Cuba's Catholic cardinal says country in crisis
By PAUL HAVEN
Associated Press Writer
HAVANA -- Cuba's outspoken Roman Catholic cardinal says the country is
in one of its worst crises in recent times and that its people are
demanding political and economic changes sooner rather than later.
Jaime Ortega, the top Catholic cleric on the island, also called on Cuba
and the United States to restart a meaningful dialogue to normalize
relations, in an interview that appeared Monday in the church's official
Ortega said Cubans are openly talking about the deficiencies of their
socialist system, what he called a Stalinist-style bureaucracy and a
grinding lack of worker productivity.
"Our country finds itself in a very difficult situation," Ortega said in
the interview with Palabra Nueva - New Word. "Certainly the most
difficult times that we have lived in the 21st century."
He said that many differ over how to solve the nation's woes, but that
all agree on one thing: "that the necessary changes are made in Cuba
"I think this feeling has become a form of national consensus, and its
delay is producing impatience and unease among the people," Ortega said.
Cuba is mired in what many consider its worst economic rut since the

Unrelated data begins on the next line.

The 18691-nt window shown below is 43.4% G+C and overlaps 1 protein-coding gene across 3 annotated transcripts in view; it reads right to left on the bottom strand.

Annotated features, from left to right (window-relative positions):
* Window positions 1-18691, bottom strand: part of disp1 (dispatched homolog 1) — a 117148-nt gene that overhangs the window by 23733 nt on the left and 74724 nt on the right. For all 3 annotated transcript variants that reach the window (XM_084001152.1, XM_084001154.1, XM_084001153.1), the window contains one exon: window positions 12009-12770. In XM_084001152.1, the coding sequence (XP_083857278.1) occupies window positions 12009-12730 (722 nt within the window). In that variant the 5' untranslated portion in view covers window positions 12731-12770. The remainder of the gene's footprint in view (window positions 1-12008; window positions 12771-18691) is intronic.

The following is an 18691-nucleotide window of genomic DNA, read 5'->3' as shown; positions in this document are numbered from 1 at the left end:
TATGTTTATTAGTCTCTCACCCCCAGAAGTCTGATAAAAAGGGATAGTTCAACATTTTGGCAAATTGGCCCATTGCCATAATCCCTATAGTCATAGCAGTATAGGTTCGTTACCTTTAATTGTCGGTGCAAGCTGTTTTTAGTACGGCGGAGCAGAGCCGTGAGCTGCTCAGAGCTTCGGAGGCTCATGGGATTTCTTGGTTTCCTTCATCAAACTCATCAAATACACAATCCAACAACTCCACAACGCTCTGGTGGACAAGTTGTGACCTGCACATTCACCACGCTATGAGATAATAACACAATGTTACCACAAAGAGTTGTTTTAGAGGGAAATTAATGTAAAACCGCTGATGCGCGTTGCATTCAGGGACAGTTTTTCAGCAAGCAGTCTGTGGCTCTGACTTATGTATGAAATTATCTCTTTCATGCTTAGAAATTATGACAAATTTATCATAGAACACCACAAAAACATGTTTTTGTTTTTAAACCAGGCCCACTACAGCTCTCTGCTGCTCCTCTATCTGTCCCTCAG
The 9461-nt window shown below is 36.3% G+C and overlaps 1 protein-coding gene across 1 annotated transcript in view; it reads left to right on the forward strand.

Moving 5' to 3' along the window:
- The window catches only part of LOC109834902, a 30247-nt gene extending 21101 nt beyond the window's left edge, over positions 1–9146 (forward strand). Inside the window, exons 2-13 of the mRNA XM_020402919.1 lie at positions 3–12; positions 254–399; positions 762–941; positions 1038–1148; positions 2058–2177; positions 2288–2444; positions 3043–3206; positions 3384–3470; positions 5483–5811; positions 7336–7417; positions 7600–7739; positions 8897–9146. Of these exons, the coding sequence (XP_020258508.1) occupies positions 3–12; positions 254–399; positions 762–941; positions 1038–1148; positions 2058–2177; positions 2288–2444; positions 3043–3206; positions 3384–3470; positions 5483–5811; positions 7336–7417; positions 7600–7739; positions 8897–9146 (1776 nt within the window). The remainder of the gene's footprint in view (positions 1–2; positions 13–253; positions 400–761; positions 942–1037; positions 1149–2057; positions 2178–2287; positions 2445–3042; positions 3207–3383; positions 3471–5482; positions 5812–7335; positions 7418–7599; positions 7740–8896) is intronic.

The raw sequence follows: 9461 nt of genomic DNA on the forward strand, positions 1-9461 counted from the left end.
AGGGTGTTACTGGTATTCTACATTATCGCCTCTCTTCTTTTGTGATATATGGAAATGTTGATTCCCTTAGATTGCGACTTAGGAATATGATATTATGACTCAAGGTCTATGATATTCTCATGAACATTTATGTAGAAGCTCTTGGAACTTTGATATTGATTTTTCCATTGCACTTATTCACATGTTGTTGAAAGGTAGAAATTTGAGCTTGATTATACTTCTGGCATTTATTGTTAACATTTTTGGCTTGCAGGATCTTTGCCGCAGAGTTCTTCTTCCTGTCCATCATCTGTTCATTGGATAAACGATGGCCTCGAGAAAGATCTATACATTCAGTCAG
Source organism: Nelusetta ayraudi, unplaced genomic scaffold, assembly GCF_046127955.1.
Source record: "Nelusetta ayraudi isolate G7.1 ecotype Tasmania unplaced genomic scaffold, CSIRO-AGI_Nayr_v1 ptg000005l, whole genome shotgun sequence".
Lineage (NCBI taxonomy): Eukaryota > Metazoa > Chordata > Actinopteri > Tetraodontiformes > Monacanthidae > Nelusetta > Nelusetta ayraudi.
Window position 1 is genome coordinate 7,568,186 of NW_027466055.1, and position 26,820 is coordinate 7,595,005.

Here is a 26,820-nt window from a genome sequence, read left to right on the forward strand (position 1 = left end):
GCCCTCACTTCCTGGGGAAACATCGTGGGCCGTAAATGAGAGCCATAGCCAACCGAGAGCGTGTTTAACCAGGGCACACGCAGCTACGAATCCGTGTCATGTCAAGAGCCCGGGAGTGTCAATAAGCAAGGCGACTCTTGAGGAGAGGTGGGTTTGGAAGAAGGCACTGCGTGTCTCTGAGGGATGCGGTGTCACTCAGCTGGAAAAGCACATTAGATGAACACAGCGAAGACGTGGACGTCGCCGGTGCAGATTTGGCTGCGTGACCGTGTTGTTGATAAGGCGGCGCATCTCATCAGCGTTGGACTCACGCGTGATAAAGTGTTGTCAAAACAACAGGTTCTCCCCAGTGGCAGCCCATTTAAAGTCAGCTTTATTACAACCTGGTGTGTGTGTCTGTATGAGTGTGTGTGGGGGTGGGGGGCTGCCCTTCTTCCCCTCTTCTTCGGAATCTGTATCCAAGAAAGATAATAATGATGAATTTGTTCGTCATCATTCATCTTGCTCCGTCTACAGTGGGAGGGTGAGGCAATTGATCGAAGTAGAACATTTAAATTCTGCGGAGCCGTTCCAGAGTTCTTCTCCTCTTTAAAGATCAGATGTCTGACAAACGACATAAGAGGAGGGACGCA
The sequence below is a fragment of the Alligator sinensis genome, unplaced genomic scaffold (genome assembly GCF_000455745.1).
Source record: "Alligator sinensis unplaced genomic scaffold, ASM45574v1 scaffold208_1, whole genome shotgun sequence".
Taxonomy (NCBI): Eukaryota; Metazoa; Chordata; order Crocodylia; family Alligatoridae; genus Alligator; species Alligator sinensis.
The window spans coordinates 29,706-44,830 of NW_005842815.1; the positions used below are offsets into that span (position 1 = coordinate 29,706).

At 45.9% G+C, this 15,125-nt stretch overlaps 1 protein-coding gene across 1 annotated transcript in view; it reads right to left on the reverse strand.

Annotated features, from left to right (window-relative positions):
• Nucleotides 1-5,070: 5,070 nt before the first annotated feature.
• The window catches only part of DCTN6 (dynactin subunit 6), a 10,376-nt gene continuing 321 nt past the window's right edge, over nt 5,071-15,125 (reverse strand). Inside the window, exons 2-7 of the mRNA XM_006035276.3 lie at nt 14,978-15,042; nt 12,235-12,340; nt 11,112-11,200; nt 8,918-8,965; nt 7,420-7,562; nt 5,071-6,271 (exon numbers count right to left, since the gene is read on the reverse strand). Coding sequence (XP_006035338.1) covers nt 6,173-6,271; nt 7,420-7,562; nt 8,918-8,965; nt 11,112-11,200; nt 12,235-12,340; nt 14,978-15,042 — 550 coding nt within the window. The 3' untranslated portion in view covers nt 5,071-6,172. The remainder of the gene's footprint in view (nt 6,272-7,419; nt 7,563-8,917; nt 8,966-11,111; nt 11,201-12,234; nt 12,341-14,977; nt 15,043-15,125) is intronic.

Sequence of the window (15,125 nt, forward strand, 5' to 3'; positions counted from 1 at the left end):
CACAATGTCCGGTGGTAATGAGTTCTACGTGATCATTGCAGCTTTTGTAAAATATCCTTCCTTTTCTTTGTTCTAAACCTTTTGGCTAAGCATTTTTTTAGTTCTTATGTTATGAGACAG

severe shortages of the so-called "special period" in the early 1990s
that followed the collapse of the Soviet Union. The island is dealing
with the fallout from three devastating 2008 hurricanes, a downturn in
world tourism and the global liquidity crisis.
President Raul Castro and other top Cuban officials have urged people to
work harder and warned that many state subsidies will have to be scaled
back. Cubans make tiny salaries of about $20 a month, but in return the
state provides free or near-free health care, education, housing and
Ortega is known for his straight talk on current events and sometimes
makes pronouncements that conflict with the communist government's
In the interview, the 73-year-old clergyman also criticized President
Barack Obama for failing to restart a genuine dialogue with Cuba. Ortega
said that the U.S. leader has fallen into the same pattern as his
predecessors by demanding democratic reforms and an improvement in human
rights as a prerequisite to end Washington's 48-year embargo, when those
things should instead be the final goal of any talks.
"Once again, the old (American) policy prevails: to begin at the end,"
Ortega said. "I am convinced that the first thing should be to meet,
talk and advance a dialogue. ... That is the civilized way to confront
Cuba never outlawed religion but expelled priests and closed church
schools following the revolution that brought Fidel Castro to power in
Tensions eased in the early 1990s, when the government removed
references to atheism from the constitution and let believers of all
faiths join the Communist Party. They warmed even more as a result of
Pope John Paul II's historic visit in 1998.